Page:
Banking on Tradition
Part of the Springer Studies in Work and Industry book series (SSWI)


In the following chapters, I analyze the organization of labor politics in three Ohio metropolitan areas. Because the areas differ in economic, political, and social characteristics, labor and the political parties tend to confront different problems in coordinating their electoral efforts. The chapter focuses on the parties’ relations to major constituencies, the relations of COPE, labor’s political arm, to member unions and other unions not in COPE, and the party-labor system that emerges at election time. As indicated elsewhere, the evaluation of labor’s performance rests on two personal beliefs: that the labor movement is interested in its welfare as well as in that of other workers not so fortunate, and that for the attainment of working-class welfare, a modicum of labor political discipline is essential.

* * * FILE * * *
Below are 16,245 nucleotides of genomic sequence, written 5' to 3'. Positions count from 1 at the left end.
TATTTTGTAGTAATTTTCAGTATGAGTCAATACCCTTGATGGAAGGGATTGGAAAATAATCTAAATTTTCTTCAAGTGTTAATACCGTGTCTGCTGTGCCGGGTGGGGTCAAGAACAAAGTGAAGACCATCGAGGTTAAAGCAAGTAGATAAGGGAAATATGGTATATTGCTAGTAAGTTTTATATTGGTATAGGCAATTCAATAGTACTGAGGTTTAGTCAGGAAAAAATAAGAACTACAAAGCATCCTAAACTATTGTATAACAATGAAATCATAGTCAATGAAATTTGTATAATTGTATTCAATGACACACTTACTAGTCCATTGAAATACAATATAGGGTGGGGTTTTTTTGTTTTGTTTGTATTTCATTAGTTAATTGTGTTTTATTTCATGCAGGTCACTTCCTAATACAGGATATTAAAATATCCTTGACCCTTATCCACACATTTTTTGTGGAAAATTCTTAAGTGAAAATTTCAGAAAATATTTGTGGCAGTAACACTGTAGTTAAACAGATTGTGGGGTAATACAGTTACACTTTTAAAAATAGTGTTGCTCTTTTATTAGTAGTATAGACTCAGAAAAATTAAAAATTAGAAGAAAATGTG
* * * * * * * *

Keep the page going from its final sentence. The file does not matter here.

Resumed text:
Democratic Party Party Leader Election Time Political Education Building Trade 
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© Plenum Press, New York 1995

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